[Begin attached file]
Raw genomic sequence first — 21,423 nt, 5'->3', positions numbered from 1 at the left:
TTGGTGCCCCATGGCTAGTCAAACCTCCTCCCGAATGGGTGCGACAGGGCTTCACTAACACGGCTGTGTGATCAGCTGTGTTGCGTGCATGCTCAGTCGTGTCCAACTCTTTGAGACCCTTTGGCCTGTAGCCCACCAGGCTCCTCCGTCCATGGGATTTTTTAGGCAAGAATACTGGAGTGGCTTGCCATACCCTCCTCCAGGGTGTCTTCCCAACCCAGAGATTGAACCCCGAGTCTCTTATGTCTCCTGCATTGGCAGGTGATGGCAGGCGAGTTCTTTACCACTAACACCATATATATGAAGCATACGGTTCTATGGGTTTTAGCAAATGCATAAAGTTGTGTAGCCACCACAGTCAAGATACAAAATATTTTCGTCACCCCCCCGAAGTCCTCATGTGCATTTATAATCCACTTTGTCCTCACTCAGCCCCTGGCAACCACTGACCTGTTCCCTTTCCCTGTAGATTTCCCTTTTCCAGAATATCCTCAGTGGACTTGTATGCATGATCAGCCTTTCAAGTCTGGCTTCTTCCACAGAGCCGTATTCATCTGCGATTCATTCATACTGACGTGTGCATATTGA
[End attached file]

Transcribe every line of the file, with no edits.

Raw genomic sequence first — 21,423 nt, 5'->3', positions numbered from 1 at the left:
TTGGTGCCCCATGGCTAGTCAAACCTCCTCCCGAATGGGTGCGACAGGGCTTCACTAACACGGCTGTGTGATCAGCTGTGTTGCGTGCATGCTCAGTCGTGTCCAACTCTTTGAGACCCTTTGGCCTGTAGCCCACCAGGCTCCTCCGTCCATGGGATTTTTTAGGCAAGAATACTGGAGTGGCTTGCCATACCCTCCTCCAGGGTGTCTTCCCAACCCAGAGATTGAACCCCGAGTCTCTTATGTCTCCTGCATTGGCAGGTGATGGCAGGCGAGTTCTTTACCACTAACACCATATATATGAAGCATACGGTTCTATGGGTTTTAGCAAATGCATAAAGTTGTGTAGCCACCACAGTCAAGATACAAAATATTTTCGTCACCCCCCCGAAGTCCTCATGTGCATTTATAATCCACTTTGTCCTCACTCAGCCCCTGGCAACCACTGACCTGTTCCCTTTCCCTGTAGATTTCCCTTTTCCAGAATATCCTCAGTGGACTTGTATGCATGATCAGCCTTTCAAGTCTGGCTTCTTCCACAGAGCCGTATTCATCTGCGATTCATTCATACTGACGTGTGCATATTGA